We are excited to share with you some of the stories from our training here at
New Hope . We are also very excited to have power! Where to begin… Uganda
We have officially been at
New Hope for almost 2 weeks. Our travel from Jinga to Luwero was an adventure. We piled our tubs and all our belongings into a bus with the kiddos and headed from Jinga to Luwero. We did not have exact directions to Uganda other than go to Luwero and ask how to get to New Hope . “Everyone knows how to get to New Hope .” We got directions and started down an endless dirt road that was bumpy and dusty. When I say dirt road I mean one that seemed to never end, we kept going and going. Finally after many not so reassuring glances at each other, and some silent prayers we saw a sign for New Hope . We traveled along this bumpy, dusty, windy and at times scary dirt road for about 50 minutes in the bus. New Hope
Once we arrived we were greeted by some of the staff of
. We were so excited to be there and so excited we had actually found the place. The staff was excited to share with us that a house had opened up and we would not be staying in a hut! Praise God, it is a two bedroom house with a western style toilet and running water. Not the same type of house as American standards, but a house! We only have water when we have electricity to fill the tank outside; the electricity has been off more than it has been on. We went about 36 hours without it and ran completely out of water in the tank. The kiddos took bucket showers and we pulled water out of the well to flush the toilet. All that aside it is such a blessing to have a house; we are so very thankful, electricity or no electricity. New Hope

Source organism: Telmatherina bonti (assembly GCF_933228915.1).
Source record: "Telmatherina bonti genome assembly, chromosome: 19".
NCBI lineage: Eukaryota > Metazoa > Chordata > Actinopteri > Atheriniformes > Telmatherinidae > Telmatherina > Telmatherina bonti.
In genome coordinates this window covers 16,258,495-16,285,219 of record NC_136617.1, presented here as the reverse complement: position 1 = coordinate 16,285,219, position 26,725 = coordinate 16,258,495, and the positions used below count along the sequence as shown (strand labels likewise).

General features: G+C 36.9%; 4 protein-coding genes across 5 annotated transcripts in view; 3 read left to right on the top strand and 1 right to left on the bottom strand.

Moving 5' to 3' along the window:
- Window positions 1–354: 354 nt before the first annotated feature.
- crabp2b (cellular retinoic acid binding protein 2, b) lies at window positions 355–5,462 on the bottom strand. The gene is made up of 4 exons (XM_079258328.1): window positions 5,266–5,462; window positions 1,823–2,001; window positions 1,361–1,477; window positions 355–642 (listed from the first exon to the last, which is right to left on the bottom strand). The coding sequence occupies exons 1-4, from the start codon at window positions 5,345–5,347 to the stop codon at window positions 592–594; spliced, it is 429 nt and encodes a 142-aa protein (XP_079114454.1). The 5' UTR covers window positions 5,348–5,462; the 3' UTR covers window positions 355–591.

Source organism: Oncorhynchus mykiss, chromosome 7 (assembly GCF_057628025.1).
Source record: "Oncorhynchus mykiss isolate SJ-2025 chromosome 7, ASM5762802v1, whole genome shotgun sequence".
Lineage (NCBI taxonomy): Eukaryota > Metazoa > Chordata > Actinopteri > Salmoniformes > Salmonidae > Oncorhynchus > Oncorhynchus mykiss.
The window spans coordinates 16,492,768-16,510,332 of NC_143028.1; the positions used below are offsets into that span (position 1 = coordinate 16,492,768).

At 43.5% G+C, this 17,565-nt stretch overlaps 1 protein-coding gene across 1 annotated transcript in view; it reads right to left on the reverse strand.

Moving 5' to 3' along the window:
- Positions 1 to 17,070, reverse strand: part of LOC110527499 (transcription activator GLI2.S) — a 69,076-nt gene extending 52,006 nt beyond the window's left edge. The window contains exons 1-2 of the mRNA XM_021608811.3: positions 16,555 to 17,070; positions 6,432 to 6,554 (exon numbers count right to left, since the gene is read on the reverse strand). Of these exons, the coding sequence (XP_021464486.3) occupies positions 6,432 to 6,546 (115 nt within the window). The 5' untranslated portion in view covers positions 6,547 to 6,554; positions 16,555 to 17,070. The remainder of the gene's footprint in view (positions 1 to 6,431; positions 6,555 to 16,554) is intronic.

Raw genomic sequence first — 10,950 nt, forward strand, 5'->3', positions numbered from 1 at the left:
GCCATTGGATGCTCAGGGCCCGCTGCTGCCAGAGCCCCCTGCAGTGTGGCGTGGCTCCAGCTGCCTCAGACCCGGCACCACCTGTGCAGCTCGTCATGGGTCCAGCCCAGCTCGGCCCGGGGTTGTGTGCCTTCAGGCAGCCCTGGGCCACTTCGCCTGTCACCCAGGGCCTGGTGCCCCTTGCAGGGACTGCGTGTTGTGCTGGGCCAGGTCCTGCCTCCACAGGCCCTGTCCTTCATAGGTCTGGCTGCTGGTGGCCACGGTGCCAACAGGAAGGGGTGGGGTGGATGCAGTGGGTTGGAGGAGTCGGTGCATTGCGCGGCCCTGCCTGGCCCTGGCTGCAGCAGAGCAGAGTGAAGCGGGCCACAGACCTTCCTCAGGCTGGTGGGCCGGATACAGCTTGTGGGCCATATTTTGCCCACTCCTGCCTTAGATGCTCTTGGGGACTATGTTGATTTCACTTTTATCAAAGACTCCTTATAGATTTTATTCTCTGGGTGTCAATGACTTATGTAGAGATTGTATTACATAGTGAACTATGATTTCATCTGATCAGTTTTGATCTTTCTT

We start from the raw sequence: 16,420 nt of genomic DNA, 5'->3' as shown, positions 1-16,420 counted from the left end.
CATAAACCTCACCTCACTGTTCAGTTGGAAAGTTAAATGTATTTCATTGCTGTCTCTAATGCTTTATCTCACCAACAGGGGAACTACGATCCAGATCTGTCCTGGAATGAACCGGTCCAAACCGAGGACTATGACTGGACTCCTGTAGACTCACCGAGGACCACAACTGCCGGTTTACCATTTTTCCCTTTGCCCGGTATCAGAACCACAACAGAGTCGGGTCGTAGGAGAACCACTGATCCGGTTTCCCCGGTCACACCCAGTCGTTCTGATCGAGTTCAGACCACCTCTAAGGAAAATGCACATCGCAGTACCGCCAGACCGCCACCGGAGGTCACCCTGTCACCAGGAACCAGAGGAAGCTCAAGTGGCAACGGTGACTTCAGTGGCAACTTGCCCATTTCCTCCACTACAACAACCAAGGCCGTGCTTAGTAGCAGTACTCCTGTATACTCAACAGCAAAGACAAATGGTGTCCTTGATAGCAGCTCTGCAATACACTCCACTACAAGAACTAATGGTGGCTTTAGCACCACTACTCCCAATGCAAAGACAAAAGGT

We have been hearing each other’s testimonies and it is absolutely amazing hearing the stories from the people of Ugandan who have lived through so many struggles. Many of them lived through the civil war and were forced to leave their homes or families. So many of them had close friends and family members who were killed. One lady in particular told of leaving everything and running to hide in the bush from the soldiers. They would hide out in the bush until the soldiers passed, sometimes it would take hours of days. There are so many stories of struggles and loss that it seems like something from a
Hollywood movie script, except for the fact it is the story of their lives.
We went through a week long conference called Envisioning. It was a great gear up for our training. It was a week of praise and worship and different speakers. Today we stated in on our training going over ground rules, conduct, expectations etc. Then we had a 52 question “exam” over Biblical knowledge. The last question was to draw a timeline from Creation to Christ, filling in as much as possible. Tomorrow we all work in the fields for the harvest. The whole
community comes together and goes to harvest maize. We are excited and nervous as the same time, but it will definitely be a learning experience. The boys are really excited as well, I do not think they know that they are in for. New Hope
We had our first cooking experience in
Africa. We have these little round charcoal cookers. Now when I say charcoal I do not mean Kingsford Match Light. This is burnt hardwood charcoal that definitely has a technique to getting it going. You have to first light some paper or dried grass in the bottom, and get a big fire going to light the hardwood charcoal on the grate above. Once this is done you have to get the coals hot enough to set your pan or skillet on to cook. We did not have class until today so we had the brilliant idea to whip up some French toast and scrambled eggs. A mere two hours later we had everyone fed, cooking is not so easy here. It did however roast some G-nuts this afternoon, which are like peanuts. Before you know it I will be whipping up big family meals on my little charcoal cooker.
More stories to come, unfortunately our connection speed is too slow to upload pictures for now. Also, check out the new feature on our website called Karson’s Korner. Karson is giving his stories from the perspective of a 7 year old.